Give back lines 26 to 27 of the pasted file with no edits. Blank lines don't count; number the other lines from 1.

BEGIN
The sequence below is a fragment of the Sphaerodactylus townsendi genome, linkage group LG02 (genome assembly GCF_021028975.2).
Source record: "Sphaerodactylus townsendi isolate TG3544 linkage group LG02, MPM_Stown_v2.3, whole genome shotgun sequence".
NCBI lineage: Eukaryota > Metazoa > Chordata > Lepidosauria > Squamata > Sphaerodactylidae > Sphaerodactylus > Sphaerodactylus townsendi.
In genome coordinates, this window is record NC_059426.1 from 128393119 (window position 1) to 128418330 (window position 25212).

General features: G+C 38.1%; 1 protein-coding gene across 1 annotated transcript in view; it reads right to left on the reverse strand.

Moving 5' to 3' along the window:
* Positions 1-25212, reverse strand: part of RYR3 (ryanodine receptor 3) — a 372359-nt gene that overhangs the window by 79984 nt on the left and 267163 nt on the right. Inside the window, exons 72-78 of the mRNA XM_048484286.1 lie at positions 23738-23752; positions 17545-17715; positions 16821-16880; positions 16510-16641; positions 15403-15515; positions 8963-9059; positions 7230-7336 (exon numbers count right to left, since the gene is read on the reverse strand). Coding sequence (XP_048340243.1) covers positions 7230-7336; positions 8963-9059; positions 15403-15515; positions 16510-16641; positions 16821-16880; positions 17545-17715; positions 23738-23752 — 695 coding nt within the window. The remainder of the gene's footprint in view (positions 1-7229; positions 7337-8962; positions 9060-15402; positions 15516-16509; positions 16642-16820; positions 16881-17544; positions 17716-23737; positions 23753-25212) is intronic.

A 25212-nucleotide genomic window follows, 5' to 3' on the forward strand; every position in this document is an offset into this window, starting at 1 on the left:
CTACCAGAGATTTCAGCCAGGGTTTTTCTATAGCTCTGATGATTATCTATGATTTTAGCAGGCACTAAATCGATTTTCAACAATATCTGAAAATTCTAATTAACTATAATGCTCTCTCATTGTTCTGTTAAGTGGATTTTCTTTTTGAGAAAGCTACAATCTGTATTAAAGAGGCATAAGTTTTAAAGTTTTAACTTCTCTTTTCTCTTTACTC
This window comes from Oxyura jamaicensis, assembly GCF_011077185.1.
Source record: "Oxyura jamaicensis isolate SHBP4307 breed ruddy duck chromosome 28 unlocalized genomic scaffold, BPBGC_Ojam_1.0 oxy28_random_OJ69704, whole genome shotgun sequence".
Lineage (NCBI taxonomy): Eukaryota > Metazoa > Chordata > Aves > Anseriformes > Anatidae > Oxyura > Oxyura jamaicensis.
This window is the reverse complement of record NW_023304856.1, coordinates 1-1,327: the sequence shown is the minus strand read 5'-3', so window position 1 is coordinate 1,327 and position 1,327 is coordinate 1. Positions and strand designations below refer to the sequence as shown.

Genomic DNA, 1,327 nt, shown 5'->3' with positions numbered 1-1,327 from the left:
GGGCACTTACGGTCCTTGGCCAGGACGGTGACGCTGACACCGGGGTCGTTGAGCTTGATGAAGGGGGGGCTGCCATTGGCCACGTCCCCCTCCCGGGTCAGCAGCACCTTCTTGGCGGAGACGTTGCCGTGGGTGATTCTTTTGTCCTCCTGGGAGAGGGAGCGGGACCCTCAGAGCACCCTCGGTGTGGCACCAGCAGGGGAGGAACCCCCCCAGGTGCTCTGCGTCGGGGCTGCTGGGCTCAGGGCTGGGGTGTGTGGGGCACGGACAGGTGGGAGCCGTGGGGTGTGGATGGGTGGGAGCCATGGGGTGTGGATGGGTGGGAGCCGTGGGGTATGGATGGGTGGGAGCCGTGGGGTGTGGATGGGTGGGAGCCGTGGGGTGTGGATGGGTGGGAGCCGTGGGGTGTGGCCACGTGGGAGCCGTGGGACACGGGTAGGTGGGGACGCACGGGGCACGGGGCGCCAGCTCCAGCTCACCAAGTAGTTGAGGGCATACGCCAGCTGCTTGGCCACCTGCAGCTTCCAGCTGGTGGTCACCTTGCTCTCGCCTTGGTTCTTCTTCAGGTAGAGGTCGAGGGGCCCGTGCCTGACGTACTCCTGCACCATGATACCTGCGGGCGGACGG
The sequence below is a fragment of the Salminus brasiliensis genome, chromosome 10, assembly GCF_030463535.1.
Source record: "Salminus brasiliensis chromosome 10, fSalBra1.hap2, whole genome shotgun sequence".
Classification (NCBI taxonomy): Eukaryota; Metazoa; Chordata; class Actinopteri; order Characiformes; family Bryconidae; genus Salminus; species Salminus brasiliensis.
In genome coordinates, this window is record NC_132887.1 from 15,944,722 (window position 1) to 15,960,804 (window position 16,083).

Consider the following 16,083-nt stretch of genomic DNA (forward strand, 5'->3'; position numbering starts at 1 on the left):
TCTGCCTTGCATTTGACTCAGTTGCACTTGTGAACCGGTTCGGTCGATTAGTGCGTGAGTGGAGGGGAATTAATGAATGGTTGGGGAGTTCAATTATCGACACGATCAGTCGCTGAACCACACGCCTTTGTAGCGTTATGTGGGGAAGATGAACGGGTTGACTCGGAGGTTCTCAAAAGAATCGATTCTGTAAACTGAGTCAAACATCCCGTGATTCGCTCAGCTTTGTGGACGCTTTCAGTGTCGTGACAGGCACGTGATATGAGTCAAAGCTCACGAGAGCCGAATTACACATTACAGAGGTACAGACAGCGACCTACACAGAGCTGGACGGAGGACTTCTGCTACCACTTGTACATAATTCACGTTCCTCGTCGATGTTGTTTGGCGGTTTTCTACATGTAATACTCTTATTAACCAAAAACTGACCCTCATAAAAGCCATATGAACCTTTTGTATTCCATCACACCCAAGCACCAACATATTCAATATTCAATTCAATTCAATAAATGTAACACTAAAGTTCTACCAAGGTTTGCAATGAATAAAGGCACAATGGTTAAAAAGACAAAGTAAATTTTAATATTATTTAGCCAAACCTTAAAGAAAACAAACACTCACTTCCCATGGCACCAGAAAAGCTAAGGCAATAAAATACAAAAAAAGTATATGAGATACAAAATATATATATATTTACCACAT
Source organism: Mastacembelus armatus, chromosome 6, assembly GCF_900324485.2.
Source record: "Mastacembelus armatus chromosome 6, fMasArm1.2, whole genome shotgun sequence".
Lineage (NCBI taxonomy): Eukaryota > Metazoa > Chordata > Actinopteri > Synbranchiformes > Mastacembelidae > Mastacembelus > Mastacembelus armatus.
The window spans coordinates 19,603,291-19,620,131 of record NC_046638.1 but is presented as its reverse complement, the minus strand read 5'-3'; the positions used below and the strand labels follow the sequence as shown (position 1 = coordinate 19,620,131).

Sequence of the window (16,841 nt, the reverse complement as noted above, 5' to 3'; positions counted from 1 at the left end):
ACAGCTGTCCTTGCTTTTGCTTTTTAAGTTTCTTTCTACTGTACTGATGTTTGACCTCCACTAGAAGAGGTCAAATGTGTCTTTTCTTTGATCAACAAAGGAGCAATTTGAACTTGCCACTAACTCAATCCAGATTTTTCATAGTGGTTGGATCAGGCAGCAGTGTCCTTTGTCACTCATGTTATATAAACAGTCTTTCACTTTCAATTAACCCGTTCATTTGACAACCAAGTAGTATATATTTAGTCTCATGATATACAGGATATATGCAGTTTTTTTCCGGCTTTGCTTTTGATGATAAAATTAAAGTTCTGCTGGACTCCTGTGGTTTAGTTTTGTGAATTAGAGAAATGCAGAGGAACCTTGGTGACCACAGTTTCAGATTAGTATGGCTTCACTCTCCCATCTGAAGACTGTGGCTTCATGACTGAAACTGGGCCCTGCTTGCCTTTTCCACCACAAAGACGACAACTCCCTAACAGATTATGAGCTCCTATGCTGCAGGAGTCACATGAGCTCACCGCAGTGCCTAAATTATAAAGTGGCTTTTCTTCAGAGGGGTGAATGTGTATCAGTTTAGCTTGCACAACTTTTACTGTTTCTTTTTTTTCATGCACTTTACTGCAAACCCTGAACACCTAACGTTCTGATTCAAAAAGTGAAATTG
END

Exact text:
Sequence of the window (16,841 nt, the reverse complement as noted above, 5' to 3'; positions counted from 1 at the left end):
ACAGCTGTCCTTGCTTTTGCTTTTTAAGTTTCTTTCTACTGTACTGATGTTTGACCTCCACTAGAAGAGGTCAAATGTGTCTTTTCTTTGATCAACAAAGGAGCAATTTGAACTTGCCACTAACTCAATCCAGATTTTTCATAGTGGTTGGATCAGGCAGCAGTGTCCTTTGTCACTCATGTTATATAAACAGTCTTTCACTTTCAATTAACCCGTTCATTTGACAACCAAGTAGTATATATTTAGTCTCATGATATACAGGATATATGCAGTTTTTTTCCGGCTTTGCTTTTGATGATAAAATTAAAGTTCTGCTGGACTCCTGTGGTTTAGTTTTGTGAATTAGAGAAATGCAGAGGAACCTTGGTGACCACAGTTTCAGATTAGTATGGCTTCACTCTCCCATCTGAAGACTGTGGCTTCATGACTGAAACTGGGCCCTGCTTGCCTTTTCCACCACAAAGACGACAACTCCCTAACAGATTATGAGCTCCTATGCTGCAGGAGTCACATGAGCTCACCGCAGTGCCTAAATTATAAAGTGGCTTTTCTTCAGAGGGGTGAATGTGTATCAGTTTAGCTTGCACAACTTTTACTGTTTCTTTTTTTTCATGCACTTTACTGCAAACCCTGAACACCTAACGTTCTGATTCAAAAAGTGAAATTG